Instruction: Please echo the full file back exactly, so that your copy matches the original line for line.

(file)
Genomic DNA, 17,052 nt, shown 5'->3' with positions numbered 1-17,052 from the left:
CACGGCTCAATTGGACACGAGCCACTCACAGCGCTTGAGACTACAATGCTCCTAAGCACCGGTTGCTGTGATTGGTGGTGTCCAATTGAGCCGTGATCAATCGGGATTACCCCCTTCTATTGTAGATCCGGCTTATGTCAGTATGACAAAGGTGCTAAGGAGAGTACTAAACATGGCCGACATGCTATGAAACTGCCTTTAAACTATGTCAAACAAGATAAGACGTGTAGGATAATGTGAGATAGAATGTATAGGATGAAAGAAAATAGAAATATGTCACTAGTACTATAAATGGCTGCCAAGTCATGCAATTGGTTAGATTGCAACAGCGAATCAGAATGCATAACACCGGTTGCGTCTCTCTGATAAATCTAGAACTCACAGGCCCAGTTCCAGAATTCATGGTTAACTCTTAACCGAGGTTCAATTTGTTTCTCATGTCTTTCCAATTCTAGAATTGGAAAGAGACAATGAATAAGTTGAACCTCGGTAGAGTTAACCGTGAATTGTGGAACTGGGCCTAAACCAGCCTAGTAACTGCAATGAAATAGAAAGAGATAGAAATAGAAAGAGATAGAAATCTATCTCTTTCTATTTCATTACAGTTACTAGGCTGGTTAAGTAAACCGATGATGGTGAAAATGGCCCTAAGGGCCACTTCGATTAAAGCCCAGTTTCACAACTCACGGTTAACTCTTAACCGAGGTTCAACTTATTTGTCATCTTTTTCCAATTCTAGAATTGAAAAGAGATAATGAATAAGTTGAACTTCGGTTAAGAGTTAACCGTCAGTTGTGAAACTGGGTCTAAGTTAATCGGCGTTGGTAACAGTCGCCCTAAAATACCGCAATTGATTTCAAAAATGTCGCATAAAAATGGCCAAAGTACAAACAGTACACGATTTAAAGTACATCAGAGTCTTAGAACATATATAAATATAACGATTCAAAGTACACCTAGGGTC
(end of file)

Genomic DNA, 17,052 nt, shown 5'->3' with positions numbered 1-17,052 from the left:
CACGGCTCAATTGGACACGAGCCACTCACAGCGCTTGAGACTACAATGCTCCTAAGCACCGGTTGCTGTGATTGGTGGTGTCCAATTGAGCCGTGATCAATCGGGATTACCCCCTTCTATTGTAGATCCGGCTTATGTCAGTATGACAAAGGTGCTAAGGAGAGTACTAAACATGGCCGACATGCTATGAAACTGCCTTTAAACTATGTCAAACAAGATAAGACGTGTAGGATAATGTGAGATAGAATGTATAGGATGAAAGAAAATAGAAATATGTCACTAGTACTATAAATGGCTGCCAAGTCATGCAATTGGTTAGATTGCAACAGCGAATCAGAATGCATAACACCGGTTGCGTCTCTCTGATAAATCTAGAACTCACAGGCCCAGTTCCAGAATTCATGGTTAACTCTTAACCGAGGTTCAATTTGTTTCTCATGTCTTTCCAATTCTAGAATTGGAAAGAGACAATGAATAAGTTGAACCTCGGTAGAGTTAACCGTGAATTGTGGAACTGGGCCTAAACCAGCCTAGTAACTGCAATGAAATAGAAAGAGATAGAAATAGAAAGAGATAGAAATCTATCTCTTTCTATTTCATTACAGTTACTAGGCTGGTTAAGTAAACCGATGATGGTGAAAATGGCCCTAAGGGCCACTTCGATTAAAGCCCAGTTTCACAACTCACGGTTAACTCTTAACCGAGGTTCAACTTATTTGTCATCTTTTTCCAATTCTAGAATTGAAAAGAGATAATGAATAAGTTGAACTTCGGTTAAGAGTTAACCGTCAGTTGTGAAACTGGGTCTAAGTTAATCGGCGTTGGTAACAGTCGCCCTAAAATACCGCAATTGATTTCAAAAATGTCGCATAAAAATGGCCAAAGTACAAACAGTACACGATTTAAAGTACATCAGAGTCTTAGAACATATATAAATATAACGATTCAAAGTACACCTAGGGTC